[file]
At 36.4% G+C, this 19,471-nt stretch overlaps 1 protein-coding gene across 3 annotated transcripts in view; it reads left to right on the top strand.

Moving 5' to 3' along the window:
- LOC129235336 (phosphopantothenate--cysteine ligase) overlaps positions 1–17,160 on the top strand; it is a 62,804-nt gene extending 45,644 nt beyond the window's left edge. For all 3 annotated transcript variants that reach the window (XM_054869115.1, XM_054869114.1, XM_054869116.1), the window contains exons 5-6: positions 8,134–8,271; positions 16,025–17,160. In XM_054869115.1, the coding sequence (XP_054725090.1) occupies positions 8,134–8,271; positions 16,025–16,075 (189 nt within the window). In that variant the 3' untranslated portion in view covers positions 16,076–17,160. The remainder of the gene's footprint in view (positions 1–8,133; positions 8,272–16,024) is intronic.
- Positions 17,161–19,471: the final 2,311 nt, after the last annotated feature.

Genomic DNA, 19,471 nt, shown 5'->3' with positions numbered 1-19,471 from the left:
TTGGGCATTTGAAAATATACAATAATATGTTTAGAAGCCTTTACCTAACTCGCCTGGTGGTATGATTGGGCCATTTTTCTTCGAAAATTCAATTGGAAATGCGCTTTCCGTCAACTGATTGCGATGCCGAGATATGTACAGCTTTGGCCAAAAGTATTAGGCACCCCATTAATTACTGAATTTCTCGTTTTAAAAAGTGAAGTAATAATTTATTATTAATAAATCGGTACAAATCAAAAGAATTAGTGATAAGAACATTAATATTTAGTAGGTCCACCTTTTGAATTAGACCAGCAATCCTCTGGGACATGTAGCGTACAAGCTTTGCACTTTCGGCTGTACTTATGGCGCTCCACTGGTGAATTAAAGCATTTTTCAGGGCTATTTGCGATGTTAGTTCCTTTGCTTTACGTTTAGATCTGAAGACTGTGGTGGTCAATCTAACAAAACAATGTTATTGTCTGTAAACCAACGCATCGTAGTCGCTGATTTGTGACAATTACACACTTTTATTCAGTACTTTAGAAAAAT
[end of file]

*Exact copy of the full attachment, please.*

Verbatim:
At 36.4% G+C, this 19,471-nt stretch overlaps 1 protein-coding gene across 3 annotated transcripts in view; it reads left to right on the top strand.

Moving 5' to 3' along the window:
- LOC129235336 (phosphopantothenate--cysteine ligase) overlaps positions 1–17,160 on the top strand; it is a 62,804-nt gene extending 45,644 nt beyond the window's left edge. For all 3 annotated transcript variants that reach the window (XM_054869115.1, XM_054869114.1, XM_054869116.1), the window contains exons 5-6: positions 8,134–8,271; positions 16,025–17,160. In XM_054869115.1, the coding sequence (XP_054725090.1) occupies positions 8,134–8,271; positions 16,025–16,075 (189 nt within the window). In that variant the 3' untranslated portion in view covers positions 16,076–17,160. The remainder of the gene's footprint in view (positions 1–8,133; positions 8,272–16,024) is intronic.
- Positions 17,161–19,471: the final 2,311 nt, after the last annotated feature.

Genomic DNA, 19,471 nt, shown 5'->3' with positions numbered 1-19,471 from the left:
TTGGGCATTTGAAAATATACAATAATATGTTTAGAAGCCTTTACCTAACTCGCCTGGTGGTATGATTGGGCCATTTTTCTTCGAAAATTCAATTGGAAATGCGCTTTCCGTCAACTGATTGCGATGCCGAGATATGTACAGCTTTGGCCAAAAGTATTAGGCACCCCATTAATTACTGAATTTCTCGTTTTAAAAAGTGAAGTAATAATTTATTATTAATAAATCGGTACAAATCAAAAGAATTAGTGATAAGAACATTAATATTTAGTAGGTCCACCTTTTGAATTAGACCAGCAATCCTCTGGGACATGTAGCGTACAAGCTTTGCACTTTCGGCTGTACTTATGGCGCTCCACTGGTGAATTAAAGCATTTTTCAGGGCTATTTGCGATGTTAGTTCCTTTGCTTTACGTTTAGATCTGAAGACTGTGGTGGTCAATCTAACAAAACAATGTTATTGTCTGTAAACCAACGCATCGTAGTCGCTGATTTGTGACAATTACACACTTTTATTCAGTACTTTAGAAAAAT